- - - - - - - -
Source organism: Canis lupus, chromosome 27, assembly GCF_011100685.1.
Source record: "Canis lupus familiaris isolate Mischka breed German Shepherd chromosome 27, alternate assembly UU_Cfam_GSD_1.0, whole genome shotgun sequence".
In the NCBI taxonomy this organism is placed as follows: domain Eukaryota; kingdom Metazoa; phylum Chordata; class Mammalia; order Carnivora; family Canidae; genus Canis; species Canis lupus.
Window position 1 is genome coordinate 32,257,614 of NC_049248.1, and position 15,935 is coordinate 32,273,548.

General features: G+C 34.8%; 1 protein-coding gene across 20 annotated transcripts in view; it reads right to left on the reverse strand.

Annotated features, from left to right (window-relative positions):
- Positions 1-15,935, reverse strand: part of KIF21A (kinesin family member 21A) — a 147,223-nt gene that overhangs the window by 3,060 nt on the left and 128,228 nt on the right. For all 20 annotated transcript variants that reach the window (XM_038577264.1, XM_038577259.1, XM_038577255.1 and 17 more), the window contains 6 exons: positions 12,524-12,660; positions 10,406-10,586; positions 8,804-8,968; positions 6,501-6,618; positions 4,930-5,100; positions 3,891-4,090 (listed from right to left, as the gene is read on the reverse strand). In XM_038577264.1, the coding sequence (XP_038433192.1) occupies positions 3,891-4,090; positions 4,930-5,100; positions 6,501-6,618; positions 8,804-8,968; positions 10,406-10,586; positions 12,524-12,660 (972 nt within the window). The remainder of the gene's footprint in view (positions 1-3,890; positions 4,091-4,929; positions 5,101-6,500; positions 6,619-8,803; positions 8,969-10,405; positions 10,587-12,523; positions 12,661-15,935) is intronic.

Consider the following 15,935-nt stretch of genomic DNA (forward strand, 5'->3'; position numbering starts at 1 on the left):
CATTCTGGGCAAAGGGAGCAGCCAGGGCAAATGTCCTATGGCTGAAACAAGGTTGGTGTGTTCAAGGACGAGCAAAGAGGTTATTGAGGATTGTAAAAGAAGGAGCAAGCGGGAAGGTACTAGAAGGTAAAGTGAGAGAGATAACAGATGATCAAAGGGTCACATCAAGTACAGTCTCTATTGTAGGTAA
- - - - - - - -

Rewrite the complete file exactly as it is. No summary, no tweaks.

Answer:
Source organism: Canis lupus, chromosome 27, assembly GCF_011100685.1.
Source record: "Canis lupus familiaris isolate Mischka breed German Shepherd chromosome 27, alternate assembly UU_Cfam_GSD_1.0, whole genome shotgun sequence".
In the NCBI taxonomy this organism is placed as follows: domain Eukaryota; kingdom Metazoa; phylum Chordata; class Mammalia; order Carnivora; family Canidae; genus Canis; species Canis lupus.
Window position 1 is genome coordinate 32,257,614 of NC_049248.1, and position 15,935 is coordinate 32,273,548.

General features: G+C 34.8%; 1 protein-coding gene across 20 annotated transcripts in view; it reads right to left on the reverse strand.

Annotated features, from left to right (window-relative positions):
- Positions 1-15,935, reverse strand: part of KIF21A (kinesin family member 21A) — a 147,223-nt gene that overhangs the window by 3,060 nt on the left and 128,228 nt on the right. For all 20 annotated transcript variants that reach the window (XM_038577264.1, XM_038577259.1, XM_038577255.1 and 17 more), the window contains 6 exons: positions 12,524-12,660; positions 10,406-10,586; positions 8,804-8,968; positions 6,501-6,618; positions 4,930-5,100; positions 3,891-4,090 (listed from right to left, as the gene is read on the reverse strand). In XM_038577264.1, the coding sequence (XP_038433192.1) occupies positions 3,891-4,090; positions 4,930-5,100; positions 6,501-6,618; positions 8,804-8,968; positions 10,406-10,586; positions 12,524-12,660 (972 nt within the window). The remainder of the gene's footprint in view (positions 1-3,890; positions 4,091-4,929; positions 5,101-6,500; positions 6,619-8,803; positions 8,969-10,405; positions 10,587-12,523; positions 12,661-15,935) is intronic.

Consider the following 15,935-nt stretch of genomic DNA (forward strand, 5'->3'; position numbering starts at 1 on the left):
CATTCTGGGCAAAGGGAGCAGCCAGGGCAAATGTCCTATGGCTGAAACAAGGTTGGTGTGTTCAAGGACGAGCAAAGAGGTTATTGAGGATTGTAAAAGAAGGAGCAAGCGGGAAGGTACTAGAAGGTAAAGTGAGAGAGATAACAGATGATCAAAGGGTCACATCAAGTACAGTCTCTATTGTAGGTAA